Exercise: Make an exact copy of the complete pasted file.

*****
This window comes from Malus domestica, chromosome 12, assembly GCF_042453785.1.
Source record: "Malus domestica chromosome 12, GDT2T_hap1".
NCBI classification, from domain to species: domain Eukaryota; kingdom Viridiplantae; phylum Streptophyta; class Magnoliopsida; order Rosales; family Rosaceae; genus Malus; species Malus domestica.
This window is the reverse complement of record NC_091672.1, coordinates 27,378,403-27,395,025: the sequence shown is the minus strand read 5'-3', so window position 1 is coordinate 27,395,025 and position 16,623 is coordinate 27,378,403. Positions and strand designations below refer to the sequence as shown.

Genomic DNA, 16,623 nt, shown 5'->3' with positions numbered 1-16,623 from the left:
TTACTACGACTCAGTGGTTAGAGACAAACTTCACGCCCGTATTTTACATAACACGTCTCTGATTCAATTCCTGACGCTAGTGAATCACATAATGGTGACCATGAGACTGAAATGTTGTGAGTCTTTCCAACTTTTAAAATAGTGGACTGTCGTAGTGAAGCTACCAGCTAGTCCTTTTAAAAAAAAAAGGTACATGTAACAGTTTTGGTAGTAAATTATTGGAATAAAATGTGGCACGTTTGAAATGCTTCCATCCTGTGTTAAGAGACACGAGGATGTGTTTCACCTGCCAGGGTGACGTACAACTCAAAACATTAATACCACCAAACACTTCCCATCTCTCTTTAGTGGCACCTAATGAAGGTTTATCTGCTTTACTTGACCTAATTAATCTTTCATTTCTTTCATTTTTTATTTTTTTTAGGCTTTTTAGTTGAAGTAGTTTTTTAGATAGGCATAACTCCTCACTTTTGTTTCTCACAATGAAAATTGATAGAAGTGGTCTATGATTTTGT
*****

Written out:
This window comes from Malus domestica, chromosome 12, assembly GCF_042453785.1.
Source record: "Malus domestica chromosome 12, GDT2T_hap1".
NCBI classification, from domain to species: domain Eukaryota; kingdom Viridiplantae; phylum Streptophyta; class Magnoliopsida; order Rosales; family Rosaceae; genus Malus; species Malus domestica.
This window is the reverse complement of record NC_091672.1, coordinates 27,378,403-27,395,025: the sequence shown is the minus strand read 5'-3', so window position 1 is coordinate 27,395,025 and position 16,623 is coordinate 27,378,403. Positions and strand designations below refer to the sequence as shown.

Genomic DNA, 16,623 nt, shown 5'->3' with positions numbered 1-16,623 from the left:
TTACTACGACTCAGTGGTTAGAGACAAACTTCACGCCCGTATTTTACATAACACGTCTCTGATTCAATTCCTGACGCTAGTGAATCACATAATGGTGACCATGAGACTGAAATGTTGTGAGTCTTTCCAACTTTTAAAATAGTGGACTGTCGTAGTGAAGCTACCAGCTAGTCCTTTTAAAAAAAAAAGGTACATGTAACAGTTTTGGTAGTAAATTATTGGAATAAAATGTGGCACGTTTGAAATGCTTCCATCCTGTGTTAAGAGACACGAGGATGTGTTTCACCTGCCAGGGTGACGTACAACTCAAAACATTAATACCACCAAACACTTCCCATCTCTCTTTAGTGGCACCTAATGAAGGTTTATCTGCTTTACTTGACCTAATTAATCTTTCATTTCTTTCATTTTTTATTTTTTTTAGGCTTTTTAGTTGAAGTAGTTTTTTAGATAGGCATAACTCCTCACTTTTGTTTCTCACAATGAAAATTGATAGAAGTGGTCTATGATTTTGT